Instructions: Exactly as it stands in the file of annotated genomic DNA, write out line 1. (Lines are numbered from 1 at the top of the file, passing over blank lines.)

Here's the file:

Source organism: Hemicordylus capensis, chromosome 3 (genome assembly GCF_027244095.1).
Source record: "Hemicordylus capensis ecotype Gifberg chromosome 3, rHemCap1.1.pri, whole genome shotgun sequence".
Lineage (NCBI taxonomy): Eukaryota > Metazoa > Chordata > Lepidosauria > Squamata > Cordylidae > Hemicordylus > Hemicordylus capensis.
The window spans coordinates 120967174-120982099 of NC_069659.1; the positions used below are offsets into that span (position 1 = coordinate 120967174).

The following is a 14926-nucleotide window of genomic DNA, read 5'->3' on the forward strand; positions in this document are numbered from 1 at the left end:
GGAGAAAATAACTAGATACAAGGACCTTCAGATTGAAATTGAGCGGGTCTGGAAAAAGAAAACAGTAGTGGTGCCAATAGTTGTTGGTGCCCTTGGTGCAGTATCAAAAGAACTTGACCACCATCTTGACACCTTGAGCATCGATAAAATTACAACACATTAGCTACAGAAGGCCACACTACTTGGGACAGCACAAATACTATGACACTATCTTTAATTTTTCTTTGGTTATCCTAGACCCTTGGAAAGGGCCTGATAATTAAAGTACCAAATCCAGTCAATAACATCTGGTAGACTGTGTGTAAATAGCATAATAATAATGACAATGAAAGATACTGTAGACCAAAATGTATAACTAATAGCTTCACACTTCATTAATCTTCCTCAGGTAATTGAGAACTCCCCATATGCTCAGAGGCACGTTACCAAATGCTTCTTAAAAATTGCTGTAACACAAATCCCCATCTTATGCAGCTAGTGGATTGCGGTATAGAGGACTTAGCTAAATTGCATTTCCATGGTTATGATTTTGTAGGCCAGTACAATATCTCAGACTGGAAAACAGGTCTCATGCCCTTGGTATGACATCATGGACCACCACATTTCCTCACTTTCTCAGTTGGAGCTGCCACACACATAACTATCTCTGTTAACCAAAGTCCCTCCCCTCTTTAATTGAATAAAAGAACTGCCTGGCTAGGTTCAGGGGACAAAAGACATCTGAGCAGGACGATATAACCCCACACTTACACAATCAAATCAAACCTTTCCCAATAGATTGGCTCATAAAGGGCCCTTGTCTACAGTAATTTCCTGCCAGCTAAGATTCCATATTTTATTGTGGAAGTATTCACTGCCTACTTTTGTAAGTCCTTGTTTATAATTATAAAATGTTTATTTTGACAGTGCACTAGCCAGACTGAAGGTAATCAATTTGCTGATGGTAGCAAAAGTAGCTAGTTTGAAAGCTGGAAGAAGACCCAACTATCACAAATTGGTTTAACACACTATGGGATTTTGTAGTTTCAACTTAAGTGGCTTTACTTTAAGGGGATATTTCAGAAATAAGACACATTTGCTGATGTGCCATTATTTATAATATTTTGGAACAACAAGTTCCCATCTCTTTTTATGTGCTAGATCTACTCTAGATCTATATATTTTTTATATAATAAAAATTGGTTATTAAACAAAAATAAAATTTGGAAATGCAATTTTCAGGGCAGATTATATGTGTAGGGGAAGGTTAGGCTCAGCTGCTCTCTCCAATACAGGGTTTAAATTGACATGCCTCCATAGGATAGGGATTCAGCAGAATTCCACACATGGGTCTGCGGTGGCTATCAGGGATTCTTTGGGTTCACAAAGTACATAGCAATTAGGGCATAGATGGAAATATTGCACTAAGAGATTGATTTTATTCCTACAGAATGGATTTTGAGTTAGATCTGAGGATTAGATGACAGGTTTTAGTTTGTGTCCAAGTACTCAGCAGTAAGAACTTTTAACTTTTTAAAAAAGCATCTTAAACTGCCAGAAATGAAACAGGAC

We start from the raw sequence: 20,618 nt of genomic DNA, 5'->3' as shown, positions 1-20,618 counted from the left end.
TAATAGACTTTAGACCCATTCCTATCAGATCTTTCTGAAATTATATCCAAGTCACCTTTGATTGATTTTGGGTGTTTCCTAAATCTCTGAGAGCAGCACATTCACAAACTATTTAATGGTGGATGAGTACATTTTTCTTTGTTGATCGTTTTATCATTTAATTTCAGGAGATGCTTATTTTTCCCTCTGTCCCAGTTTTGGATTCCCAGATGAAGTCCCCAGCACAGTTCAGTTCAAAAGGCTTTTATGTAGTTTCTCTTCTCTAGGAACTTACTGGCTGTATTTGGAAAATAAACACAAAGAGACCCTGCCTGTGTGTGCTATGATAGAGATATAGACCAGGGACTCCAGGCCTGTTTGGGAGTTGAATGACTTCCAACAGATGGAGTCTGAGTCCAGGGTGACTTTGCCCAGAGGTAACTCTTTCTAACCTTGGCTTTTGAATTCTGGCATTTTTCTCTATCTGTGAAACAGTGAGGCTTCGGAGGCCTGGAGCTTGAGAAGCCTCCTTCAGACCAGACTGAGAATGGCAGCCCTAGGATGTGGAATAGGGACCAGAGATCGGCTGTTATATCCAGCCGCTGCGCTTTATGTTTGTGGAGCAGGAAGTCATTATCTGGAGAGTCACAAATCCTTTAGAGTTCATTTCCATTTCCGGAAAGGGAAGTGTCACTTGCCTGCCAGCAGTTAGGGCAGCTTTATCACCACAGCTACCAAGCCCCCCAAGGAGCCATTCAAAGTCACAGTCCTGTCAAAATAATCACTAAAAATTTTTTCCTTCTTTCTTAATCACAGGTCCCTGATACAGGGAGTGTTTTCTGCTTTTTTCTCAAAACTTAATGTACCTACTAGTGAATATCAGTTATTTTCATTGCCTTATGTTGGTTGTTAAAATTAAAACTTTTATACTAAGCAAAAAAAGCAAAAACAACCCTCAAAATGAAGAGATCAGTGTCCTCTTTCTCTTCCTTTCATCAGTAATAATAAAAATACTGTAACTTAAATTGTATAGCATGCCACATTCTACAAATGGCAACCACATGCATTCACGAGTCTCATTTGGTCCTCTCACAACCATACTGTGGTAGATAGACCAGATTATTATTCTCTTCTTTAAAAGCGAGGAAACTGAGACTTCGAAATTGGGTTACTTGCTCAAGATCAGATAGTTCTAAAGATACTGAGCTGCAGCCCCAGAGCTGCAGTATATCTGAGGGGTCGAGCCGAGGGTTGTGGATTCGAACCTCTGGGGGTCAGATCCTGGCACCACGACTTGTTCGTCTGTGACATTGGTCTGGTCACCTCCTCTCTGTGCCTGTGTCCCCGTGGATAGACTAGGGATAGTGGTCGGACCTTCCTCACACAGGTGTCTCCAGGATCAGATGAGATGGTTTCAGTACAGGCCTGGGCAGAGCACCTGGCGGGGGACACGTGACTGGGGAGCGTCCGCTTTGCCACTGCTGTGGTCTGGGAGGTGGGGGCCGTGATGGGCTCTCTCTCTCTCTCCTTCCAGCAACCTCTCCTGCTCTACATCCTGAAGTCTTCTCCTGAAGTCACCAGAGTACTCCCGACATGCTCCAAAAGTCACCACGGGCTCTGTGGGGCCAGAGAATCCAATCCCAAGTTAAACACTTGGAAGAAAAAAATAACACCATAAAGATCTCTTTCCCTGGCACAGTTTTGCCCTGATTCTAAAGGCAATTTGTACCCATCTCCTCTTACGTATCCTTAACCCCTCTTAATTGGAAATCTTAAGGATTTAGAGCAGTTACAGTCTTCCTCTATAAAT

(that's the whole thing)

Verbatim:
Source organism: Hemicordylus capensis, chromosome 3 (genome assembly GCF_027244095.1).